Bricks have been a construction powerhouse for centuries. They offer strength, durability, and aesthetic appeal. But not all bricks are created equal. To brick it down (pun intended), different types of bricks are composed of different materials, created differently, and designed for different functions.

There are numerous types of brick, but the two categories we’re examining here are general common brick (sometimes referred to as red brick) and firebrick. While both serve distinct purposes in construction, understanding their differences and properties is essential for gaining understanding – and if needed, making informed decisions about – their uses.


a pile of red bricksCommon bricks are made primarily from clay, sand, and other natural materials. After molding, they’re kiln-fired to harden to their strong finished state. These bricks do possess moderate heat resistance, especially compared to many other construction materials, but aren’t designed for extreme heat.

On the other hand, firebricks are specifically engineered to withstand high temperatures and thermal shocks. They’re composed of refractory materials including silica, alumina, and other minerals. With these ingredients combined, you have a brick that can maintain its structural integrity even when subjected to intense heat, making it ideal for applications that require insulating or containing high temperatures.


The composition of these bricks leads naturally to understanding their properties. Imagine this: you’re building a wall, and it needs to be able to withstand some serious weight. Where do you turn? Common bricks will be your go-to because of their compressive strength. Versatile, affordable, and strong, they’re excellent for general construction purposes.

When it comes to high-heat applications… firebricks take the cake.

When it comes to high-heat applications, though, firebricks take the cake. Because common brick has more limited resistance to heat, it may crack or spall when subjected to sudden, extreme temperature changes or when exposed to elevated temps for prolonged periods. Firebrick, however, is designed for low thermal conductivity – in layman’s terms, that means it doesn’t let heat escape very easily. This means firebricks are great insulators, holding on to heat without lots of transfer to the surrounding environment. If you have a kiln, an outdoor barbeque, or an indoor fireplace, this means heat will be kept where you want it instead of lost. In addition to holding heat, firebricks also have exceptional heat resistance and can handle more extreme thermal shocks.

Common bricks are more porous than firebrick. This means that, while they may be considered relatively heavy, they are less dense (and therefore not as heavy) and less smooth than firebrick. Also, firebrick tends to be naturally white in color, though it’s often tinted in the manufacturing process to obtain different colors in the finished products. Black, grays, and variations of red tend to be popular to blend them into the overall aesthetic of a given project.


Common bricks are the jack-of-all-trades in the construction world. Whether a facade or load-bearing wall, a patio, fence, or chimney, they’ll bring their strengths into the game. But when fire is directly involved, bring on the firebrick! Fireplaces, wood-burning stoves, and industrial furnaces make use of firebrick for its ability to deal with high temperatures without breaking a sweat (or a brick), to keep heat where it belongs, and to help diminish some of the hazards involved with fire.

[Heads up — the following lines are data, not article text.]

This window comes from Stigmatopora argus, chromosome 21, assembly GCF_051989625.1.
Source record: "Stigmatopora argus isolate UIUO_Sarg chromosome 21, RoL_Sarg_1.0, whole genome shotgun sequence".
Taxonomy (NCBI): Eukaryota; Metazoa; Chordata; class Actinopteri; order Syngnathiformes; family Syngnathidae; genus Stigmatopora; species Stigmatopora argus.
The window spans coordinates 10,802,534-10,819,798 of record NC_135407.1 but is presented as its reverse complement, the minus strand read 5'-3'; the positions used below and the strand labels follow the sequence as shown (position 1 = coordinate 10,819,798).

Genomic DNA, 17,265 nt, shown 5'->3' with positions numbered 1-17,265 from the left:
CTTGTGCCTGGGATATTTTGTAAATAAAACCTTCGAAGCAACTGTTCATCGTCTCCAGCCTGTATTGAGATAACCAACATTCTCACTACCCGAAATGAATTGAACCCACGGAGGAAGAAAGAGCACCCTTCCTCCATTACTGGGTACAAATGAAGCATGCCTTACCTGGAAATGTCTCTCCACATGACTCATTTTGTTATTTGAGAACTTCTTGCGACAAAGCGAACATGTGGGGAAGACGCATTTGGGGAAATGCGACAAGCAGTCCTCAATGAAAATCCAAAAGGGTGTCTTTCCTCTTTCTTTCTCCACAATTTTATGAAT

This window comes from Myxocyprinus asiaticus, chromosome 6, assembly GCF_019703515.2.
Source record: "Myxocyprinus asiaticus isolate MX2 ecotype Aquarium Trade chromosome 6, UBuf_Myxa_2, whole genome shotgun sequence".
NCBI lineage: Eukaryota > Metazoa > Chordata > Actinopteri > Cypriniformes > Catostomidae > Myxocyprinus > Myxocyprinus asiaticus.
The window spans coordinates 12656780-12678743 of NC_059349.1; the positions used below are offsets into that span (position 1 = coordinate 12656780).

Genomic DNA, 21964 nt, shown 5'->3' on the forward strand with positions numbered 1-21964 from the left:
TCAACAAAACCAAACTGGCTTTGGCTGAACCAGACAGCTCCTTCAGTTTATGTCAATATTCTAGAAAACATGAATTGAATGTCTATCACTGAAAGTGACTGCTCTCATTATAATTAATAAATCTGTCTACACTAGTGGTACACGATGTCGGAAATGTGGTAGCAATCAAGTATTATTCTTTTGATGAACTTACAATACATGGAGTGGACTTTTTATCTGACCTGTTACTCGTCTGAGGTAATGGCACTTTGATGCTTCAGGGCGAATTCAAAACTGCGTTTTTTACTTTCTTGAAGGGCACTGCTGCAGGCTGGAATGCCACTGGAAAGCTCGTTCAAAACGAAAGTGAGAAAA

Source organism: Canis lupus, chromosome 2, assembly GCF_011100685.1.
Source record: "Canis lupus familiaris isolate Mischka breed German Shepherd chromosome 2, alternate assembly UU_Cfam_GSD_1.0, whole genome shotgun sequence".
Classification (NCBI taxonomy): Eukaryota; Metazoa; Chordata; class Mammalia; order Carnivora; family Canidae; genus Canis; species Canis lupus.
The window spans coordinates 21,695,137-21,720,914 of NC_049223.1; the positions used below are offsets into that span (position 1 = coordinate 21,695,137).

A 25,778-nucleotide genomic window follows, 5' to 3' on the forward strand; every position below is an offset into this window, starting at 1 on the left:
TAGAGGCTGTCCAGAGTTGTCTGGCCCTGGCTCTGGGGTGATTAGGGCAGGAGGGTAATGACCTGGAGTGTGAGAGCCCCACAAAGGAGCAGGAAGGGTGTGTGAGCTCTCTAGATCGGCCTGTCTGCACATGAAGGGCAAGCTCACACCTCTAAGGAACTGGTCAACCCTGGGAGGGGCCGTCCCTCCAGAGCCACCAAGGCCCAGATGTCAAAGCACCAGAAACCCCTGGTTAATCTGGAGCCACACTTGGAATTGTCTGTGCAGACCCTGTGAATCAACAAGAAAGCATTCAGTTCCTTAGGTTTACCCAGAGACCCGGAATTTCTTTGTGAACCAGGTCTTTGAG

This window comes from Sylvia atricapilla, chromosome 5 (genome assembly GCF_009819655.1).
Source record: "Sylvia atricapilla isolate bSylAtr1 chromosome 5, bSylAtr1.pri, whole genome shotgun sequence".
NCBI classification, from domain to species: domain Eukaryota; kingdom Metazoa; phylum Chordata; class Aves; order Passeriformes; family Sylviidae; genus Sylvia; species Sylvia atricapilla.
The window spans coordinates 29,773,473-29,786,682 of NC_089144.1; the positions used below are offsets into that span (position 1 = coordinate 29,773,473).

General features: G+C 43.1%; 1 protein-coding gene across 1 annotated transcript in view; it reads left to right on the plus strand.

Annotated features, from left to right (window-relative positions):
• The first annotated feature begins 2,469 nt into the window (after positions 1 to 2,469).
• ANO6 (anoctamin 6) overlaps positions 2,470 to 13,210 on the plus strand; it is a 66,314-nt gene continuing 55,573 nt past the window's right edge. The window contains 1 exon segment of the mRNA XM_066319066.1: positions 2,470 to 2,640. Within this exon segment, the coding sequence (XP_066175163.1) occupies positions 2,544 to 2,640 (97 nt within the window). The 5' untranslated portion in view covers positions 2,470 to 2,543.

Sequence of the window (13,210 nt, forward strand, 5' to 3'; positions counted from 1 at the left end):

A well-constructed [fireplace] system capitalizes on the strengths of both types of brick. 

brick firebox with a wood-burning fireTypically, your fireplace system will include both common and firebrick. The reason? A well-constructed system capitalizes on the strengths of both types of brick. 

Typically, your chimney is constructed of cement block or common brick, with terracotta tiles used in the exhaust flue. This is where common brick’s strength, moderate heat resistance, and relatively lower density and cost are put to good use. 

The firebox, or area where you build your fires, is typically lined with firebrick. Firebrick’s superiority in handling temperature changes and extreme temperatures, coupled with its low thermal conductivity, makes it the right fit for these applications. In addition to these important heat-related properties, the smoother, less porous surfaces of firebrick help contain ashes, facilitating easier cleaning and maintenance – an added bonus!

Chimney Safety

A well constructed, properly installed fireplace system is important because it leads to increased safety, efficiency, and longevity of the system – and therefore the entire home. This is why it’s critical that you rely on a trustworthy, seasoned professional for your fireplace needs. Your chimney professional should have proven experience demonstrated through credible professional certification. A good place to begin is by checking to see that they’re certified by the Chimney Safety Institute of American (CSIA)

Whether you’re starting from scratch with a new construction, doing masonry repairs, or giving your fireplace a new look, we at English Sweep are ready to answer your questions and help you find optimal solutions for all your chimney needs.

Enjoy Your Fireplace to the Fullest – Work With Us

With your chimney in place, it’s time to enjoy! But be sure not to ignore annual chimney inspections and routine sweepings, which help ensure long-term functionality, safety, and protection of your investment in your home. During them, your pro will examine your chimney system from top to bottom, clearing obstructions, and examining the masonry and other components of your chimney to help you stay on top of maintenance needs.

Ready to schedule? Call 636-225-3340 or reach out online now.